It would be more useful to show the Y1 expectations so the OP can see where most other pupils will be as they enter Y2.

SisterViktorine Sat 13-Aug-16 08:42:44

National curriculum for Y1- so should all have been achieved by all pupils going into Y2.

mrz Sat 13-Aug-16 09:32:07

I think you need to look to where you are aiming at as well as what should already be secure. Neither in isolation are useful

EndodSummerLooming Sat 13-Aug-16 09:38:49

I don't understand why she hasn't had any practice due to moving. It's a basc part of parenting to share books with children every day. If she's a reluctant reader then you should be reading to her, a bedtime story at the very least.

Do libraries still do the reading challenge over the summer? A,sticker for every book, a journal, a medal after six books etc. A place to meet new friends for both of you.

Reading is a part of life, not a chore.

mrz Sat 13-Aug-16 09:51:50


mrz Sat 13-Aug-16 09:52:27

Reading is a chore if you can't read

irvineoneohone Sat 13-Aug-16 09:57:02

EndodSummer, why the need to be so judgy?
Move across the country is huge thing.

As for basic parenting, my parents never read me a bed time story(different culture), and I stopped reading to my ds when he was 2. Still both of us turned out ok, I think...

summer reading challenge is a good idea.

mrz Sat 13-Aug-16 10:29:24

Even in this culture very few of my Y1 pupils have bedtime stories

EndodSummerLooming Sat 13-Aug-16 10:37:08

Really. No offence meant. I read to my children every day from the day they were born. That's why they love books and why I loved books. That's the first step to learning to read.

Teachers support and build on the nurture of parents. Parents should be encouraged to support the work of teachers. Thus a virtuous circle forms and life is easier and more joyful for the child, the parent and the teacher.

mrz Sat 13-Aug-16 10:44:20

Really in a typical reception or Y1 class in my area only one or two children would have a story read to them at home. Many homes have no books.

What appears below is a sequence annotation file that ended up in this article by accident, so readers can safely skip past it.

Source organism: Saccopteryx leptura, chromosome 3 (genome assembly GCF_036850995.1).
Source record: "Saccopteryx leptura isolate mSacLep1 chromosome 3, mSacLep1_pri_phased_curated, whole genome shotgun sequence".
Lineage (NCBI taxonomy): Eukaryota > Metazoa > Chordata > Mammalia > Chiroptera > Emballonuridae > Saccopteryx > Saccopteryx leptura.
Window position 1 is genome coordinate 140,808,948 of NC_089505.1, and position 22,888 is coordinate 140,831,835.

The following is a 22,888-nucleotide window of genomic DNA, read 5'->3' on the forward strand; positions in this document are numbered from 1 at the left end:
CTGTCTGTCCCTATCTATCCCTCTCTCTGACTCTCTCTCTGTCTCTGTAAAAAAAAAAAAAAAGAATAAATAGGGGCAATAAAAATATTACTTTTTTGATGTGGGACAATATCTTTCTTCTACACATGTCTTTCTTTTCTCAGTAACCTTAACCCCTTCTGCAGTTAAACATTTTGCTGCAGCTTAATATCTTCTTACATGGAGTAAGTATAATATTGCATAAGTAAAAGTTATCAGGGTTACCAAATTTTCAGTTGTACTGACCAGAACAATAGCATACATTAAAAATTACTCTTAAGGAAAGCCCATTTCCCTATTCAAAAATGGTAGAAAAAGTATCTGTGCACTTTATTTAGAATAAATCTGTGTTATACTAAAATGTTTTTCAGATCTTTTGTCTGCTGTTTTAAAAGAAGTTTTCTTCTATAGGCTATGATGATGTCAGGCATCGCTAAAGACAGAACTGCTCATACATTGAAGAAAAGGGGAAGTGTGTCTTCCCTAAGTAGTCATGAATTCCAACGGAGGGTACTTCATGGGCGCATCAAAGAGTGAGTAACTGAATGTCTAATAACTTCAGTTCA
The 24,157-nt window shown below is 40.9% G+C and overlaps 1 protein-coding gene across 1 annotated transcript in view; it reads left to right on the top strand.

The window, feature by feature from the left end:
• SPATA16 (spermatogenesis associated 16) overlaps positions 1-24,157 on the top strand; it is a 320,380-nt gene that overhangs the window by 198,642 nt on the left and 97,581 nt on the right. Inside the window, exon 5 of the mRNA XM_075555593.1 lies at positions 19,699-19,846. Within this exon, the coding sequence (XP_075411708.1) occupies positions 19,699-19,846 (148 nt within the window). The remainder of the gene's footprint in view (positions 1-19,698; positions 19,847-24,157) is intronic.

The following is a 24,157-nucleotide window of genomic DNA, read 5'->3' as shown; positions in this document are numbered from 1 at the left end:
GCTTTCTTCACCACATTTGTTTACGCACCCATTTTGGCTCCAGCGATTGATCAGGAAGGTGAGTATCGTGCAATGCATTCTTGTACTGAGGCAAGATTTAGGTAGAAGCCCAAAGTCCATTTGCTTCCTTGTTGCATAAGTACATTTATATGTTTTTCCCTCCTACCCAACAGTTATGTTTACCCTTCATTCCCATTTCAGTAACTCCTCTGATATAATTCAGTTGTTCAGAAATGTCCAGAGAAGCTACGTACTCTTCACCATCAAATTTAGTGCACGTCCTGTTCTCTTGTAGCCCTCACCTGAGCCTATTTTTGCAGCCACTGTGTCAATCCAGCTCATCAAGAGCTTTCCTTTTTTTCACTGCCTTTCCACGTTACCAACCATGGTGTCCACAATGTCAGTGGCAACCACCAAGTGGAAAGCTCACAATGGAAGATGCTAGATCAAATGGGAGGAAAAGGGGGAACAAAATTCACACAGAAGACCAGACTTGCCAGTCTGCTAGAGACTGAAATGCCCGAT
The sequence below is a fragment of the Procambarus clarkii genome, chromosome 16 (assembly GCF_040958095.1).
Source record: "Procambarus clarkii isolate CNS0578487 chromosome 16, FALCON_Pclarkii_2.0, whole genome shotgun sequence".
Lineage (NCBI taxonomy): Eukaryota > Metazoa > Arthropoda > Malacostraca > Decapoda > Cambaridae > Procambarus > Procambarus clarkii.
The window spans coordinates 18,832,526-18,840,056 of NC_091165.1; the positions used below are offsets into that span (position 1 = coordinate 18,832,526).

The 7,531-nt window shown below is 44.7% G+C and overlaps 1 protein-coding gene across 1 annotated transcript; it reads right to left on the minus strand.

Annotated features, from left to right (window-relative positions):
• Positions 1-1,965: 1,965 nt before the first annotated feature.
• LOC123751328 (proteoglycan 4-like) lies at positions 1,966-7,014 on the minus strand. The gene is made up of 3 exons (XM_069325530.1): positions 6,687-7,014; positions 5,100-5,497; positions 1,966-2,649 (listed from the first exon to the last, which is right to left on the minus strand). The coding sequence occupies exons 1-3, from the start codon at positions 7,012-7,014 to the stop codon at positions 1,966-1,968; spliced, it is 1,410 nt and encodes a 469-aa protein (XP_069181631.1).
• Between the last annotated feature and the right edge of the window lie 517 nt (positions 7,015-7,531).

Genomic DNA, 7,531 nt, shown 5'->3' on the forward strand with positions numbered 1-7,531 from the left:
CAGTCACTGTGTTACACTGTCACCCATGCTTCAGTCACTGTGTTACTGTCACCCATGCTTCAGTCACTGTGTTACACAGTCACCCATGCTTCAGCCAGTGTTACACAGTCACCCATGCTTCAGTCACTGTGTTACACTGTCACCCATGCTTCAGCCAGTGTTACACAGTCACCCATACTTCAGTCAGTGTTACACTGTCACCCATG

EndodSummerLooming Sat 13-Aug-16 11:22:19

When mine were at primary I'd say only one or two children in a class weren't regularly read to and most had lots of books at home with parents swapping tips.

CofE state school. Teachers still complained about how hard done by they were though. confused

SisterViktorine Sat 13-Aug-16 11:37:11

I am unsure what her English peers would have achieved prior to this school year

OP asked about what would have already been achieved.

I would think your DD will need a bit of extra help OP, but as she is a bit behind because she hasn't been taught rather than because there has been a problem picking it up, she will progress rapidly.

mrz Sat 13-Aug-16 11:59:20

More usual for parents in some areas to report their child has TV /Sky/ DVDs /computers/PlayStation /XBox in bedroom and seem shocked at idea of books

mrz Sat 13-Aug-16 12:01:46

And the answer to what will have been achieved is different for every single child which is why it's important to look at where a an individual child is now and where they are expected to be to meet government standards in order to support them effectively

irvineoneohone Sat 13-Aug-16 12:54:48

My parents never read to me but they were reading books all the time and we had loads of books. I still love reading.

My ds refused to be read by me, instead he started to read to me, or read to himself. I do support teacher and school.

Iwantawhippet Sun 14-Aug-16 12:17:16

Reading Chest is great if you want to do some reading practice. An envelope of books of the right level addressed to your child, plus stickers and a progress chart. This isn't answering your question but my DC has been really motivated to practice over the summer.

mrz Sun 14-Aug-16 14:09:29

I imagine a service like Reading Chest would be a problem if you have a child who hasn't been educated in the UK system - just knowing where to start.
UK synthetic phonics isn't taught in many places in the US so it might be better to wait until you have a place then work with the school to support your child.